Spanish Club celebrates holidays

Unique activities broaden worldview for students

Senior+Kayla+Corpron+converses+with+Spanish+teacher+Jane+Hudacek+during+Spanish+Club+Dec.+19.+Spanish+Club+members+learned+about+different+Latin+American+and+Spanish+traditions+for+Christmas+and+New+Year%E2%80%99s.
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Spanish Club celebrates holidays

Senior Kayla Corpron converses with Spanish teacher Jane Hudacek during Spanish Club Dec. 19. Spanish Club members learned about different Latin American and Spanish traditions for Christmas and New Year’s.

Senior Kayla Corpron converses with Spanish teacher Jane Hudacek during Spanish Club Dec. 19. Spanish Club members learned about different Latin American and Spanish traditions for Christmas and New Year’s.

Katie Hardie

Senior Kayla Corpron converses with Spanish teacher Jane Hudacek during Spanish Club Dec. 19. Spanish Club members learned about different Latin American and Spanish traditions for Christmas and New Year’s.

Katie Hardie

Katie Hardie

Senior Kayla Corpron converses with Spanish teacher Jane Hudacek during Spanish Club Dec. 19. Spanish Club members learned about different Latin American and Spanish traditions for Christmas and New Year’s.

Katie Hardie

As junior Mitchell VonEschen reflected on the presentation given in Spanish Club this past Wednesday, he shared learning about Latin American and Spanish holiday traditions helped him connect his own culture with others.

“(Being) used to hearing about other cultures and being familiar with some different ones I do think is important,” VonEschen said. “It felt really nice to talk about our culture and see how it is similar and different from the traditions we were learning about.

VonEschen said the club’s activities helped him grasp how important it is to understand other cultural traditions.

“We learned about the traditions of Hispanic cultures during Christmas and New Year’s. We sang a song, read a poem, wrote 12 wishes and ate some authentic foods,” VonEschen said. “My main takeaway was the heightening of my belief that traditions are not necessarily pointless, but play a deeper role and symbolism in how cultures are set up sometimes, and studying them can help see that.”

Spanish Club adviser Hanna Anderson, who helped give the presentation at the club’s meeting Wednesday, Dec. 19, shared the bigger picture of presenting the different ways Latin American and Spanish countries celebrate Christmas and New Year’s.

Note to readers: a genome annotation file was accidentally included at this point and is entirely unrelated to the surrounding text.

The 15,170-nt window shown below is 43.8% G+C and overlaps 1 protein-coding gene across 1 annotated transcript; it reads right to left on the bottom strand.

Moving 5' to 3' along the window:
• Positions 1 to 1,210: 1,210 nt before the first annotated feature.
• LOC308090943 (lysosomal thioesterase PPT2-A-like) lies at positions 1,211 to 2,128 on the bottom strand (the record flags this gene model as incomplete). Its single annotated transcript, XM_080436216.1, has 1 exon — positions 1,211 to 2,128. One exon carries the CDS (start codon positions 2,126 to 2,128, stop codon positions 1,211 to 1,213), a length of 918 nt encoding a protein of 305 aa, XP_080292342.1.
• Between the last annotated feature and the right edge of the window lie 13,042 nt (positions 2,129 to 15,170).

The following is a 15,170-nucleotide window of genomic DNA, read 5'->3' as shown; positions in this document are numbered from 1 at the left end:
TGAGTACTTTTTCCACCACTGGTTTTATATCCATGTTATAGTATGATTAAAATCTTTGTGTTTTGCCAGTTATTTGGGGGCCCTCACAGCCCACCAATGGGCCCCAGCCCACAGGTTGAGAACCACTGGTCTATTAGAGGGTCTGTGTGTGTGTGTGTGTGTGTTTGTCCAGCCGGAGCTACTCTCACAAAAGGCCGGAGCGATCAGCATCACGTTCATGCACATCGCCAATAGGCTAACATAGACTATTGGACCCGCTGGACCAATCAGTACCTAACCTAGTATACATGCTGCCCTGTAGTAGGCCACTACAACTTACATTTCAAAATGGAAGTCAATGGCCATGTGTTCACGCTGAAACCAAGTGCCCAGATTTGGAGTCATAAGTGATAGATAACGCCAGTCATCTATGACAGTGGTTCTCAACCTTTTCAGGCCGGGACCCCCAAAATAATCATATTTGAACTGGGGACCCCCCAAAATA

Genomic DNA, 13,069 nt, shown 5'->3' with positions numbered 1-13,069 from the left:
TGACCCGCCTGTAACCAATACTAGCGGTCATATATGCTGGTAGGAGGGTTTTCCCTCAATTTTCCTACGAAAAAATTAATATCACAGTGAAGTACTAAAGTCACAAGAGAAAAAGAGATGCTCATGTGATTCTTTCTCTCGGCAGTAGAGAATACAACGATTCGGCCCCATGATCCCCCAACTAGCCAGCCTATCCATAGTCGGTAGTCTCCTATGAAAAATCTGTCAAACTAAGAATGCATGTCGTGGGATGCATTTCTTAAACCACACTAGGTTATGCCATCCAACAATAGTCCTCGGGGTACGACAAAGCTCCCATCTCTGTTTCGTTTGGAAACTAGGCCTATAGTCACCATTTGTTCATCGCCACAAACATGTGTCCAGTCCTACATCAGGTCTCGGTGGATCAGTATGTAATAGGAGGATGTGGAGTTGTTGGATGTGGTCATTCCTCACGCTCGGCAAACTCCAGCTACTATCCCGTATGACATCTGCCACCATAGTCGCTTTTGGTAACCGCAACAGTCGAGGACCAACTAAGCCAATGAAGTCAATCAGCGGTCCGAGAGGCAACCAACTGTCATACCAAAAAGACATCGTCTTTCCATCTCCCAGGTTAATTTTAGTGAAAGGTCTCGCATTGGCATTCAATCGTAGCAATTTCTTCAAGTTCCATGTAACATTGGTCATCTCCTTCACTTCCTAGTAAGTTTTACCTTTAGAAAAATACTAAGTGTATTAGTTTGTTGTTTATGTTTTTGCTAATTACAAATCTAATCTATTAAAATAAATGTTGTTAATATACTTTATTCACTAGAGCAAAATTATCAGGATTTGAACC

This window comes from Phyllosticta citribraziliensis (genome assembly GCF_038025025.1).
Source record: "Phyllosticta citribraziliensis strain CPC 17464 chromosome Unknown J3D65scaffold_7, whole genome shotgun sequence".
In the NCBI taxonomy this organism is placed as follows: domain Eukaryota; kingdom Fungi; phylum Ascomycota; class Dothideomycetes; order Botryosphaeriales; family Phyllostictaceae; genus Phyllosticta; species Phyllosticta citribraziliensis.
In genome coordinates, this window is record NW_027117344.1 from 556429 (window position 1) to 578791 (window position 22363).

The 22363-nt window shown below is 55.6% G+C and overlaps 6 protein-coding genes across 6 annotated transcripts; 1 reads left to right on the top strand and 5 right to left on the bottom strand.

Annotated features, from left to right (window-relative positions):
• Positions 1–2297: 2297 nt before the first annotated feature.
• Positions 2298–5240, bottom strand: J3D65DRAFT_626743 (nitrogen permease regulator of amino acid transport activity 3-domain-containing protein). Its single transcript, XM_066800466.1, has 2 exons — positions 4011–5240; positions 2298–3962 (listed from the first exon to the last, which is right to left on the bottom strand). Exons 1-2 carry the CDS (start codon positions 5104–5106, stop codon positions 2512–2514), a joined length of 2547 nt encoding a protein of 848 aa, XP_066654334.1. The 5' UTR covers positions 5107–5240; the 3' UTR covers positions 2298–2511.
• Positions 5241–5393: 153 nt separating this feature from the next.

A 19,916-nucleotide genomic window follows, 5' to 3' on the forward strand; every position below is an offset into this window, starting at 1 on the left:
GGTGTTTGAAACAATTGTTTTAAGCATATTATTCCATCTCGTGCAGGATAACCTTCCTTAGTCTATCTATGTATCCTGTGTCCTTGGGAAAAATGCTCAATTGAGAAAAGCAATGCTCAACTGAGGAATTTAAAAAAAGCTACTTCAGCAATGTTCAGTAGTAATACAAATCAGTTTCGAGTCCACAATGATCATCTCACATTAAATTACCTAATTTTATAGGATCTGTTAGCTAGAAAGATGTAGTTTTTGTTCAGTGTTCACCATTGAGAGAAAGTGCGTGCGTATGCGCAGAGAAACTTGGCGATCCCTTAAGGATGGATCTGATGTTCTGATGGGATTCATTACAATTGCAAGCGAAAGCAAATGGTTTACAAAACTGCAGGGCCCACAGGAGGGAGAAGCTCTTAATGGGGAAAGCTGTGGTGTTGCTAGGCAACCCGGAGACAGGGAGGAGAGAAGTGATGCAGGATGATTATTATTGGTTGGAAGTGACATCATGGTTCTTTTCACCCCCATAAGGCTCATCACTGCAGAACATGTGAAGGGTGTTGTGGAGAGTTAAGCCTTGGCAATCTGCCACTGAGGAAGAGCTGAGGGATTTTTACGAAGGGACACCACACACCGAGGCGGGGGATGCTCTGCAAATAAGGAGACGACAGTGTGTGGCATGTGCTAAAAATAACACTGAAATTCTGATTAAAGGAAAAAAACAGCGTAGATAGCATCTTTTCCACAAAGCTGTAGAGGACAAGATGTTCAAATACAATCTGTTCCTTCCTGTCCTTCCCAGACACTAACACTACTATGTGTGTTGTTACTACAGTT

“(It is important) to be aware of other cultures— of their practices— but also to bring culture to life,” Anderson said. “(Maybe) they can just learn a little bit about what other cultures do and maybe incorporate some into their own traditions.”

According to Anderson, bringing this topic about was not only an activity for the season but to one for bringing people closer together on a global scale.

“(We picked it) because it’s that time of the year; Christmas is coming. The idea was also to have the students share what they do, but also have other perspectives to see what other people do in other countries to celebrate Christmas, and how every country celebrates slightly different,” Anderson said. “For example, for New Year’s there is a community of every country doing the same thing to attract good luck for next year, to try to make wishes or think of things that can bring good fortune.”

Spanish Club president Kayla Corpron agreed with Anderson and VonEschen on the significance of the power the cultural exchange could have on her own cultural traditions.

“We get to understand others’ Christmas and New Year’s traditions, and we can implement some of the traditions that we learned into what we do each year,” Corpron said.

According to Corpron, the activities and presentations given in Spanish Club this week stay with her because they taught so much.

“The thing I will take away from (the meeting) is that there’s a lot of different ways to celebrate Christmas and the New Year. It’s important that we learn about them so we can try some of those different ways for ourselves, or are just to understand how others celebrate,” Corpron said.

According to Anderson, last Wednesday’s meeting went so well it inspired her to continue the presentation to the rest of her classes in the future.

“It was such a fun activity and only a few students got to do it, so we are going to recreate that— or part of it at least— in some of our classes tomorrow, just to be able to bring it to more students. It was a group collaboration, but now each of us can bring it back to our own classrooms,” Anderson said.

Park’s Spanish Club met Dec. 19 to discuss different cultural traditions for the holidays. For more information on the activities of Spanish Club, check The Echo.

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